An Open Letter to Governor Corzine: Taxpayers Support Spending Transparency in the Garden State

Dear Governor Corzine:

In your State of the State address earlier this week, you expressed a commitment to expanding transparency and accountability in New Jersey's budgetary process. "One good idea I like is the posting of our state expenditures on the Internet?I think this is a credible way to increase accountability and transparency in our budget process," you said. On behalf of the more than 10,000 New Jersey members of the National Taxpayers Union (NTU), I commend your stance and urge the Legislature to move swiftly to make this important idea a reality.

Spending transparency is the first step in giving taxpayers a more prominent role in state government by allowing them to see how their tax dollars are being allocated. By disclosing grants, contracts, public employee salaries, and other expenditures in an easily accessible and searchable electronic format, you and your colleagues in the Legislature can provide New Jerseyans with the scrutiny tool they deserve. Other states have successfully posted this information online, including Missouri, Texas, South Carolina, Kansas, and Nebraska. The Missouri Accountability Portal alone saw over 10 million hits in its first year of existence. While it is an important resource for taxpayers, it also benefits state and local governments in identifying wasteful budget items and facilitating a more efficient allocation of resources.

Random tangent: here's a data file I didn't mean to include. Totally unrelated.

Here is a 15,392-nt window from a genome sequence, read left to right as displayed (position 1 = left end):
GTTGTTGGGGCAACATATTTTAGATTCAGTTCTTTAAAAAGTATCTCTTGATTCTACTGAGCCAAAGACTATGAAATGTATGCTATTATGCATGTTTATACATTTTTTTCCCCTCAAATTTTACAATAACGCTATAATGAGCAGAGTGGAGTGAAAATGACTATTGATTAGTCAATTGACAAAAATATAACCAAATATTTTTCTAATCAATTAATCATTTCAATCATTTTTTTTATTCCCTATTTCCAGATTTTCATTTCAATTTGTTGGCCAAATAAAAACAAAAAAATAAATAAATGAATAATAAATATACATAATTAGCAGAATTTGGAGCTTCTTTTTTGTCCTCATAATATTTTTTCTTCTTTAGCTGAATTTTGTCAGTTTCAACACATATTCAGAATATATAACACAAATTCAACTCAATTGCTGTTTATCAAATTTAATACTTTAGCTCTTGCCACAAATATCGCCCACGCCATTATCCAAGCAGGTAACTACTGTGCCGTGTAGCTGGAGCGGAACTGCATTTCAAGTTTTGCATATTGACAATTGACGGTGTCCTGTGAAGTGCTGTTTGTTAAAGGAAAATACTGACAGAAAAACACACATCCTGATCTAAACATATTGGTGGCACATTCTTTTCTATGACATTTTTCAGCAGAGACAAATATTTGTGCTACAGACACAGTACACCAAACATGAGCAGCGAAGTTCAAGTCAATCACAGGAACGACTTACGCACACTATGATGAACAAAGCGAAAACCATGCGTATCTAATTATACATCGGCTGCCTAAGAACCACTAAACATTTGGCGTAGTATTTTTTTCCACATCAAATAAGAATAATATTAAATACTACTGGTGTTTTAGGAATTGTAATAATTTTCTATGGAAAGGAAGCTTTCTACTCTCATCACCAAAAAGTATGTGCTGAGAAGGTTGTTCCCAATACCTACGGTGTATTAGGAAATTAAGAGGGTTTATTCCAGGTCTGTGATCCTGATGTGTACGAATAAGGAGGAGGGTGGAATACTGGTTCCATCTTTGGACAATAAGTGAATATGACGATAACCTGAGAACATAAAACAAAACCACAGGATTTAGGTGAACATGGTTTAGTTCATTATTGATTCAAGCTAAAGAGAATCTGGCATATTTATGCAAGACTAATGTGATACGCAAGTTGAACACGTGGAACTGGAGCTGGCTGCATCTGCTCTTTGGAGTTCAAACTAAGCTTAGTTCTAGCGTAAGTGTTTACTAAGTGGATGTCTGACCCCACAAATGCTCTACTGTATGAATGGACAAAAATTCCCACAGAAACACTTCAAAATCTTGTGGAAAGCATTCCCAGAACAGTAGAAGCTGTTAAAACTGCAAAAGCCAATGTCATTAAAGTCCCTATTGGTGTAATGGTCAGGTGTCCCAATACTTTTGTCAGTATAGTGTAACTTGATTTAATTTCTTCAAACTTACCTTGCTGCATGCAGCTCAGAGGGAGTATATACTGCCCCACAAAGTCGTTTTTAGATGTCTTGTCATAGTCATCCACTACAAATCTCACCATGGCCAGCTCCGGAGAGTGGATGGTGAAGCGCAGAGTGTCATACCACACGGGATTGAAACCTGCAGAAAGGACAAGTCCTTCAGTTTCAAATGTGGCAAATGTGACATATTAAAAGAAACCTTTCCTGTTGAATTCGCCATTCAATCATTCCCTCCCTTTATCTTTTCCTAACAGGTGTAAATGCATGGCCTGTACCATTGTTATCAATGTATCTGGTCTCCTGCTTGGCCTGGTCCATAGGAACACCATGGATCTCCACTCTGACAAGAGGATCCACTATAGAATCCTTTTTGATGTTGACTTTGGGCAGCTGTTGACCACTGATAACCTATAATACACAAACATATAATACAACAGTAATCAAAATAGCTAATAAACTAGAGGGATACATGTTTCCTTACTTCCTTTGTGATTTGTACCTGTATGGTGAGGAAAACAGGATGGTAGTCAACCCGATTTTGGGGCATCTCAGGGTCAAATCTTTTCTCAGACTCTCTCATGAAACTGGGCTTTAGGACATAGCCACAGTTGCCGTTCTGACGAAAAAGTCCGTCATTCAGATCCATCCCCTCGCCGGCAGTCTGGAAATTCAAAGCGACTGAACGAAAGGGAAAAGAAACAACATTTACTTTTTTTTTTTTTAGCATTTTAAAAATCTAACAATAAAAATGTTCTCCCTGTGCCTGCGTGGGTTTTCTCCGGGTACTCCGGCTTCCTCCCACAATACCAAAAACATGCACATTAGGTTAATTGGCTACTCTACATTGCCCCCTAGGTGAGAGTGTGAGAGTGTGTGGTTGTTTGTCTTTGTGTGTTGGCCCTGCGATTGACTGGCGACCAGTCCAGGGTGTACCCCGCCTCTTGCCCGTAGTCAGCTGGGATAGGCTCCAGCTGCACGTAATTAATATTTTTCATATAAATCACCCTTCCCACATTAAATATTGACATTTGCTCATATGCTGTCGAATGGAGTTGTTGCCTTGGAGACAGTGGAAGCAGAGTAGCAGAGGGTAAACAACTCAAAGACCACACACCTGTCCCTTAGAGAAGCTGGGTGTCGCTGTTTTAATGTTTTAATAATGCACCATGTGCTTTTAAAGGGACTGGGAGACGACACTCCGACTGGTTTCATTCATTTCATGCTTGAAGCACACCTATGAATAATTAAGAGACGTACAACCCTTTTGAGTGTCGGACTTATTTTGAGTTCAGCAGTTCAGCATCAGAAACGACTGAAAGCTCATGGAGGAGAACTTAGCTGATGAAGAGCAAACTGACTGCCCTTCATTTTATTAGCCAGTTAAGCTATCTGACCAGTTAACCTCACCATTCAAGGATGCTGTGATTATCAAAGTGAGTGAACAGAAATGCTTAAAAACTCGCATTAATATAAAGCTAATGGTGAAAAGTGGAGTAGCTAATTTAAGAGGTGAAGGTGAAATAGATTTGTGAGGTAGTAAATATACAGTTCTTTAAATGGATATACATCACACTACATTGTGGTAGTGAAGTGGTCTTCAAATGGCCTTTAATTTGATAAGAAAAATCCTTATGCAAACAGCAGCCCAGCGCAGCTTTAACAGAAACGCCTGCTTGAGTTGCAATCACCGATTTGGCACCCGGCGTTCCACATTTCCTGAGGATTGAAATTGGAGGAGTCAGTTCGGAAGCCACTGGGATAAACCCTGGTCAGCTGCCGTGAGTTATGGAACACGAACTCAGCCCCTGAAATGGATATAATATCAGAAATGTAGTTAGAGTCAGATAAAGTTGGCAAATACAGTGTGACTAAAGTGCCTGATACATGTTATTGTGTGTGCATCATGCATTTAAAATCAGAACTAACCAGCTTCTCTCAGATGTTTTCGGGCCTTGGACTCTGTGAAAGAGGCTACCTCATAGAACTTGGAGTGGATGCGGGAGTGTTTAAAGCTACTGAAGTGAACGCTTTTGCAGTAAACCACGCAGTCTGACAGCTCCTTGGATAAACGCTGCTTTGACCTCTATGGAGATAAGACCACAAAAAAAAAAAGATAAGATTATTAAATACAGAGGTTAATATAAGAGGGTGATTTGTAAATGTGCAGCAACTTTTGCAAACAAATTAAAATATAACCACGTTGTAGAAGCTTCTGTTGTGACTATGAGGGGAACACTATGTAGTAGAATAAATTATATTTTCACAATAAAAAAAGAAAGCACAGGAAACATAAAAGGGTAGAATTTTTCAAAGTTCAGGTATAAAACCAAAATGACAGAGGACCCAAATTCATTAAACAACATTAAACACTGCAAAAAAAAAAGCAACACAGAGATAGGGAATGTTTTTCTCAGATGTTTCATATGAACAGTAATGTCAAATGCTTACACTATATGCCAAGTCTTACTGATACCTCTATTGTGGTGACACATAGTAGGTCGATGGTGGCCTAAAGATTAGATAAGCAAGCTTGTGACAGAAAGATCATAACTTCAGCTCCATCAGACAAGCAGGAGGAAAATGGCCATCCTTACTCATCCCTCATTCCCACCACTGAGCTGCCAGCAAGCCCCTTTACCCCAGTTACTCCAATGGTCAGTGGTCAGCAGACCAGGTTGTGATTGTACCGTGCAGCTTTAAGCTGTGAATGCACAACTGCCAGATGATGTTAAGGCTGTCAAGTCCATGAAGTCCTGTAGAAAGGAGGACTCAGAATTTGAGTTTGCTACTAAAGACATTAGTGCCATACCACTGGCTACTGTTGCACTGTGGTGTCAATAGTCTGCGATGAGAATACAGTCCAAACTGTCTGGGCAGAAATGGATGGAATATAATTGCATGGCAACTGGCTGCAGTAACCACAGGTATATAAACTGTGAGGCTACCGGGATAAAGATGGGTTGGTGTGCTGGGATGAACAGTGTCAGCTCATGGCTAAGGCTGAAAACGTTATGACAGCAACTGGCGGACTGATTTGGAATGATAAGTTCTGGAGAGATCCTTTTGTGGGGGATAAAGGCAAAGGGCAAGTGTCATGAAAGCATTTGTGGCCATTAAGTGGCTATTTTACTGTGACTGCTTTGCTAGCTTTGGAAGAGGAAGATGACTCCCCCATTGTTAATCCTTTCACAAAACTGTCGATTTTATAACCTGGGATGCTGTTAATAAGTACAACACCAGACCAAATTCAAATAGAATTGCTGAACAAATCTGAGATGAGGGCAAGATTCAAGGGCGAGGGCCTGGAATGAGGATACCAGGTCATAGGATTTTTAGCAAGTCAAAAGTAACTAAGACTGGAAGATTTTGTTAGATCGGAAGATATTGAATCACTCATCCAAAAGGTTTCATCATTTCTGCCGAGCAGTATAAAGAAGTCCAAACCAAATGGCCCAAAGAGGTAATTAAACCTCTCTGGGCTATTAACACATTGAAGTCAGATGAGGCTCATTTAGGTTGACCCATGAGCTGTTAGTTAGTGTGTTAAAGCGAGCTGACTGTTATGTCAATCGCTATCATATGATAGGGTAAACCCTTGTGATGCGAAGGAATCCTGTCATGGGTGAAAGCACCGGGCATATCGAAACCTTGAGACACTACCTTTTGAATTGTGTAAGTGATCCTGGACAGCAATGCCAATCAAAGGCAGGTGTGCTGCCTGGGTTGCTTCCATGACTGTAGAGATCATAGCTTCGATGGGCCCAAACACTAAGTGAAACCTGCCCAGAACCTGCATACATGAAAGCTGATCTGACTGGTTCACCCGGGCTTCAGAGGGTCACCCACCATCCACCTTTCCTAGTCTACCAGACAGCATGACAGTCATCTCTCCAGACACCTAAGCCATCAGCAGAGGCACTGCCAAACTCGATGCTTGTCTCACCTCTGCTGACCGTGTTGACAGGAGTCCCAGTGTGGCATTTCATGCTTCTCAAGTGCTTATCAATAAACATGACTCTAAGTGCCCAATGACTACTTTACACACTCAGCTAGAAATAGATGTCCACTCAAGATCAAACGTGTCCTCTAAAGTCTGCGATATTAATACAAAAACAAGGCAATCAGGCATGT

Although spending transparency provides citizens with valuable information, it is important to preserve the privacy of citizens. Accordingly, we recommend that information pertaining to tax exemptions and credits be withheld from the database. Nonetheless, it is imperative that you move forward with plans to enable New Jersey's residents to make sense of how their money is parceled out. Indeed, several states have done so through Executive Order.

This is an issue that has received wide bi-partisan support, as evidenced by the passage of the Federal Funding Accountability and Transparency Act in 2006. That bill was co-sponsored by Senator Tom Coburn and then-Senator Barack Obama. Versions of this legislation at the state level were often enacted at a monetary outlay far short of some pessimistic projections.

Because transparency is one of NTU's top issues, we have compiled an array of "best practices" and other information that could be of assistance to you and your staff in implementing your commitment to the people of New Jersey. I encourage you to visit our special Web site at to find out more, and all of us at NTU stand ready to provide you with additional help. We look forward to working with you.


Joshua Culling
State Government Affairs Manager